The Martini is is not only a classic it's iconic. It is delicate and assertive, simple but elegant. It's also by far my least favorite thing to make when I am behind the bar. Do not misunderstand, I love a good martini when I'm at home or if I'm ordering it at a place I'm confident can make one, but all that love and admiration goes out the window when someone orders a Martini from me. But why? Simply speaking? Everyone likes theirs differently.
There are hundreds of ways to make a martini, and frankly, many people haven't got the faintest idea what they want when they say Martini. Let's go through some words that you can use when ordering a martini: vodka, gin, wet, dry, dirty, bone dry, sweet, with olives, with lemon, with onion (Techically a Gibson), up, rocks, perfect, burnt, shaken, stirred, and the list goes on. Every one of those words changes the drink. So, what is a Martini?
The substitution of Vodka for Gin is common and it's still a martini, any other spirit though and you're just making a different drink. London Dry Gin is typical but with so many different types of Gins on the market today you should play the field. My favorite is Death's Door. If you're using Vodka, buy whatever you like, it's basically all the same anyways. If I had to suggest one, I recommend Aylesbury Duck.
This is the part where I tend to ruffle some feathers. Martini's have vermouth. If you order a Vodka Martini with no Vermouth, you're just drinking cold Vodka, not there is anything wrong with that. The Addition of Vermouth is critical to making the drink what it is. Now I don't begrudge people who shy away from Vermouth; for a long time there weren't any Vermouths worth buying. But with the cocktail resurgence there are a bevy of good options. Here are three to look out for: Vya, Noilly Prat, and Dolin. Some of these you can find at a well stocked grocery store.
Vermouth is a fortified and aromatized wine. Basically: wine spiked with brandy, infused with herbs and spices, and sweetened. There are two types: dry and sweet. For the Martini we'll be using dry, or white vermouth. I recommend starting with a 5:1 ratio of Spirit to Vermouth. Also, the reason that Vodka Martini's caught on, is that Vermouth doesn't really play well with Vodka, because there's nothing really to pair with. It's SUPPOSED to be tasteless. Just try it with a really good Gin. The botanicals compliment each other incredibly well and I promise you'll see why this drink caught on. Or maybe not, who knows.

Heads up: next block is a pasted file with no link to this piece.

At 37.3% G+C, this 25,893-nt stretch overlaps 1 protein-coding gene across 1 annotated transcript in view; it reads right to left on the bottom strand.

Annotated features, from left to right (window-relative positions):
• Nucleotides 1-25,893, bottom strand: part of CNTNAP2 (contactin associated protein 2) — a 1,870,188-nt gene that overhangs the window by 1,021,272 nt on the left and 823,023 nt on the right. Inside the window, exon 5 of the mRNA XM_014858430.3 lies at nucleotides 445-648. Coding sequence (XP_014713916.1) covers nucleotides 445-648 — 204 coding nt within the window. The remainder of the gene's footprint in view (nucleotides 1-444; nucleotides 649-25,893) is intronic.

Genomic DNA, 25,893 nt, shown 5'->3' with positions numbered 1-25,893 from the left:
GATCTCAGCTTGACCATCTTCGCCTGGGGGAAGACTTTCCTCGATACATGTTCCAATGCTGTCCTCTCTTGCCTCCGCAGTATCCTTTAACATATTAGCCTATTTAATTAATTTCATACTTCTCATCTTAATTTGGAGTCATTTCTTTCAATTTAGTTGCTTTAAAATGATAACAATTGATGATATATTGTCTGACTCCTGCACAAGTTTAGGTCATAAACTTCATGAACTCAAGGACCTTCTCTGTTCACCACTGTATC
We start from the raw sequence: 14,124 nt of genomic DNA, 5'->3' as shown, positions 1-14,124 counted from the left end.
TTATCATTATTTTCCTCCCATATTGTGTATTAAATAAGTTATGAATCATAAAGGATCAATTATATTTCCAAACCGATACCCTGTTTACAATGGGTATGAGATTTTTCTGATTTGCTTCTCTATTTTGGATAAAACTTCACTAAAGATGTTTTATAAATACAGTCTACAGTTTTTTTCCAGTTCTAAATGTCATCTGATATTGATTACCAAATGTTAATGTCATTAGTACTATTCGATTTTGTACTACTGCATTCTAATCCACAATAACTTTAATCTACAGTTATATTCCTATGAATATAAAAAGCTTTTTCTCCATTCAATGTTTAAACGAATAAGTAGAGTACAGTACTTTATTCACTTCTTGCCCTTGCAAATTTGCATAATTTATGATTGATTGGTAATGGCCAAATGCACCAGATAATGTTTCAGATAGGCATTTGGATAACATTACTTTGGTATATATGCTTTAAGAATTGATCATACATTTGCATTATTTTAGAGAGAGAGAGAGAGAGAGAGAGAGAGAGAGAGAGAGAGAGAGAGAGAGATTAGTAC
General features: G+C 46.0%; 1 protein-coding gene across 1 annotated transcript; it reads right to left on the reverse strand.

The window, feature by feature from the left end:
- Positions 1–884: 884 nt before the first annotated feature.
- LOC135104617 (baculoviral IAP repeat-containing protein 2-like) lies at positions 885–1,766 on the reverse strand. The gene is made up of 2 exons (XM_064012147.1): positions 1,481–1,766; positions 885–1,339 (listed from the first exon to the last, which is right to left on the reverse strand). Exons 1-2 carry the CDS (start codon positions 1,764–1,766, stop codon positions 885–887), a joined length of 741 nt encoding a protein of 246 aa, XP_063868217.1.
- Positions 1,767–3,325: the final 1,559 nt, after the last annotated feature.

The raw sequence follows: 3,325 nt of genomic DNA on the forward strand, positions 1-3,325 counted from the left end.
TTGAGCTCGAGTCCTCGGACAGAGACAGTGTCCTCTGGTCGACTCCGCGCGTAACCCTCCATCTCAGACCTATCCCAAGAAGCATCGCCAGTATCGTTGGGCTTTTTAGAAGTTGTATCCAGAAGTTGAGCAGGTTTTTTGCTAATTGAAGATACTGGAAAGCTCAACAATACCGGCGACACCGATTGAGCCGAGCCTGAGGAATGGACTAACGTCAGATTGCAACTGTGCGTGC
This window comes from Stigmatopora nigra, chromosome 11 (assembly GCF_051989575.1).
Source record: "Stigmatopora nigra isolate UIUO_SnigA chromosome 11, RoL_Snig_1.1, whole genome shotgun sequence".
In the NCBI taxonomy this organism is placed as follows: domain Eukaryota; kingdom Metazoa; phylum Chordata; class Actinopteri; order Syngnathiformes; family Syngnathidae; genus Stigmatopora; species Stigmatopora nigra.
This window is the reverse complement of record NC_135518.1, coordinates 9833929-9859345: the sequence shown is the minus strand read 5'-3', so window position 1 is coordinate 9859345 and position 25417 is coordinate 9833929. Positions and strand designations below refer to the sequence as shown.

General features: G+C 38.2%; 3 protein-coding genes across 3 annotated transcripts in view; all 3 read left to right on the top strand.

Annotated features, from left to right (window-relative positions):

Shaken or Stirred
Both of these things serve to cool the drink and dilute it. Stirring however will do two things: It will keep the drink crystal clear and it will not chill it so much that you can't taste the subtleties. Shaking, however, will cause the drink to take on tiny bubbles that cloud the drink and it will chill it so much that you'll be hard pressed to taste much of the drink. Why? Because cold kills smell and smell is critical for taste.
Get your Martini's stirred kids, not only will it taste better (or at all) but it will be clear. Plus, shaking waters down drinks far more than stirring. James Bond is ordering a watered down, flavorless Martini and it's offensive.
If you're using London Dry Gin, it's traditional to add a couple dashes of Orange Bitters. Trust me it's worth it.
Dirty: Add Olive Brine
The Traditional Garnishes for a Martini are olives or a Lemon Twist. I like mine with both, but hold the brine please
Sweet: Use Sweet Vermouth
Perfect: Use both Sweet and Dry Vermouth
Burnt: add a little Scotch in there
Rocks: There's nothing wrong with ordering a martini with ice
This is the recipe I would recommend to anyone looking to try their first Martini.
- 2.5 oz London Dry Gin
- .5 oz Dry Vermouth (Use Quality)
- 2 dashes Orange Bitters
- Lemon Peel
Add the liquids to a glass filled with Ice and then stir while doing your best to not let the ice chip. If you don't have a cocktail spoon it's easiest with a chopstick believe it or not. Stir it for a good 30 seconds. You want to dilute it a little. Then strain into a chilled glass. Squeeze the lemon peel over the drink to express the oils and then drop it in and enjoy.
If you find you enjoy the vermouth more than you thought, try using more. Miss the olives? Add them. My problem with the Martini isn't that it's a bad drink, it's that despite it's incredibly small ingredients list, there's so many ways to enjoy it.